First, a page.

Our pediatrician recommends getting our baby on a sleep schedule by four months (three months and change now). What evidence supports this recommendation?—FiDi Father
There are two underlying principles that might inform this recommendation. One is that babies need a lot of sleep; when they do not get enough, it’s a problem. And for babies and kids, the longest sleep should be at night. One argument for a sleep schedule is that it could ensure that your baby is getting enough sleep and that the sleep has these concentrated blocks in the nighttime that really feed their brain development. Having a set sleep schedule at night, or at least a set bedtime, can start to enforce good sleep hygiene — getting a bedtime routine going, which is one of the components of a smooth bedtime situation.
The other principle is that sleep schedules tend to help parents sleep better and function better. If you know that your child is going to go to bed at 7 p.m., wake up at midnight and 3 a.m. to eat, and then get up for the day at 6, it’s a lot easier to plan and a lot easier to get the sleep that you need.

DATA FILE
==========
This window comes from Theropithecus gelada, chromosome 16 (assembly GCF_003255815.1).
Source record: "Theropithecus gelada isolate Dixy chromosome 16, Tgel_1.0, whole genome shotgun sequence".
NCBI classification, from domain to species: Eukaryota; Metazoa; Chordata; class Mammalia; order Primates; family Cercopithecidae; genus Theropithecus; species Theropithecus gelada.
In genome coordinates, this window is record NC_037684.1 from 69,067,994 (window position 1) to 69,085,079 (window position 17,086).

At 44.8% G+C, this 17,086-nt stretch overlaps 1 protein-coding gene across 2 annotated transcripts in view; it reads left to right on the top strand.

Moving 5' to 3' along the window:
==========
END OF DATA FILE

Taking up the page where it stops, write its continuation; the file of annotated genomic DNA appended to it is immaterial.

These principles are not exactly data. The most relevant data is probably evidence coming out of studies of sleep training, which tend to show improvements in sleep for both kids and adults, and improvements in mood for adults.
Having said this: if your child is getting enough sleep and you are happy with how things are going, then there isn’t anything in the data to say that you have to change it. What I would say is that being aware of the possible value of a more organized sleep routine is a good idea, and certainly paying attention to how much sleep your child is getting is important.
(I also get this question about wake windows for newborns, which I’ve written about in detail, and the same basic principles apply.)